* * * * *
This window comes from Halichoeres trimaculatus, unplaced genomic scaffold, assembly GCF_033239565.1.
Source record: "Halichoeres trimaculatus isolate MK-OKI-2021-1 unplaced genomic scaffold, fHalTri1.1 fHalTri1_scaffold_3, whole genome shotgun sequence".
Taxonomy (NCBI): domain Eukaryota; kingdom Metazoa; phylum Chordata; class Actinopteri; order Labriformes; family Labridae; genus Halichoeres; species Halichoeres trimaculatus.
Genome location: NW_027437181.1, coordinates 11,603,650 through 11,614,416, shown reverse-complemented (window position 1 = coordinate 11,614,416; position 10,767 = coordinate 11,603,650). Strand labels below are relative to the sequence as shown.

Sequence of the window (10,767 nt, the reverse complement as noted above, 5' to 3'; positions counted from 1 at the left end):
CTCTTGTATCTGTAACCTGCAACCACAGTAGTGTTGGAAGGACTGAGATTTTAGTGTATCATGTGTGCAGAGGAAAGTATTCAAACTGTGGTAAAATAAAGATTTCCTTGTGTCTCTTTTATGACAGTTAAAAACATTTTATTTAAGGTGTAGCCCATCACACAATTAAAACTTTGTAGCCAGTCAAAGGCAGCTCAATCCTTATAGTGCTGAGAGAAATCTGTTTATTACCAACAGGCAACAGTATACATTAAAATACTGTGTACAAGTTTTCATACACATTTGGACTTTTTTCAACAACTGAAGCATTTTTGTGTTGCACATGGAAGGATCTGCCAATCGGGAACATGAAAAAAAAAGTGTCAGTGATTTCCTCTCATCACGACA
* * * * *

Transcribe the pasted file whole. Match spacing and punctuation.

This window comes from Halichoeres trimaculatus, unplaced genomic scaffold, assembly GCF_033239565.1.
Source record: "Halichoeres trimaculatus isolate MK-OKI-2021-1 unplaced genomic scaffold, fHalTri1.1 fHalTri1_scaffold_3, whole genome shotgun sequence".
Taxonomy (NCBI): domain Eukaryota; kingdom Metazoa; phylum Chordata; class Actinopteri; order Labriformes; family Labridae; genus Halichoeres; species Halichoeres trimaculatus.
Genome location: NW_027437181.1, coordinates 11,603,650 through 11,614,416, shown reverse-complemented (window position 1 = coordinate 11,614,416; position 10,767 = coordinate 11,603,650). Strand labels below are relative to the sequence as shown.

Sequence of the window (10,767 nt, the reverse complement as noted above, 5' to 3'; positions counted from 1 at the left end):
CTCTTGTATCTGTAACCTGCAACCACAGTAGTGTTGGAAGGACTGAGATTTTAGTGTATCATGTGTGCAGAGGAAAGTATTCAAACTGTGGTAAAATAAAGATTTCCTTGTGTCTCTTTTATGACAGTTAAAAACATTTTATTTAAGGTGTAGCCCATCACACAATTAAAACTTTGTAGCCAGTCAAAGGCAGCTCAATCCTTATAGTGCTGAGAGAAATCTGTTTATTACCAACAGGCAACAGTATACATTAAAATACTGTGTACAAGTTTTCATACACATTTGGACTTTTTTCAACAACTGAAGCATTTTTGTGTTGCACATGGAAGGATCTGCCAATCGGGAACATGAAAAAAAAAGTGTCAGTGATTTCCTCTCATCACGACA